The authors accumulated 333 cases of Dupuytren’s disease which reportedly developed after acute or specific injury, operation or infection of the forearm, wrist or hand in a review of the literature from 1614 to 2003. They also included a personal series of 52 cases. They presented the historical reports and personal cases as support for an association of specific injury, operation or infection, and the onset of Dupuytren’s disease.
While well recognized as a potential complication of distal radius fractures, the post-traumatic form of Dupuytren’s disease typically involves only localized nodules. True cord formation and contracture is rare. The actual etiology and natural history of Dupuytren’s disease remains unclear and is most probably multifactorial. This report simply adds another piece of information with unclear significance to an already poorly understood disease process.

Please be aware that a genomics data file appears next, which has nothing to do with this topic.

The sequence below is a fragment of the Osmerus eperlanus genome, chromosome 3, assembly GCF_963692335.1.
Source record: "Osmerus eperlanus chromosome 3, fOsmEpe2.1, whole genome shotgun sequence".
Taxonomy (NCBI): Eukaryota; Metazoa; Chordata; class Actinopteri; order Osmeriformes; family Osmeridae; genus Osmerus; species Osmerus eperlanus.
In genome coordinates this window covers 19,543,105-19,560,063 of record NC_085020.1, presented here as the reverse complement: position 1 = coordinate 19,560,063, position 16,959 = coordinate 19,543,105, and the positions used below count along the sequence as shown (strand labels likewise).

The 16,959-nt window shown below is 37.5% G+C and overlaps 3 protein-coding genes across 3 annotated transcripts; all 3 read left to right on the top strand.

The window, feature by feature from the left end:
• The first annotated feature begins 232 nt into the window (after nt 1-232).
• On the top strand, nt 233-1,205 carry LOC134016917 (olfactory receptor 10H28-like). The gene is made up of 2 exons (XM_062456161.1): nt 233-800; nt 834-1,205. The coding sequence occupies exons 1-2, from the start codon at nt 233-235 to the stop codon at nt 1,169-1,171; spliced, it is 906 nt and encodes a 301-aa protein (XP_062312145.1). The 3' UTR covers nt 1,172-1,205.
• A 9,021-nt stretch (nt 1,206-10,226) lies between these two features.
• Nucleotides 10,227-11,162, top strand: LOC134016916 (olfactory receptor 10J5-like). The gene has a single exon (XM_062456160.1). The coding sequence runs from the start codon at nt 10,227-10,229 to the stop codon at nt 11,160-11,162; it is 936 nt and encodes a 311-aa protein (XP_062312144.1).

J Hand Surg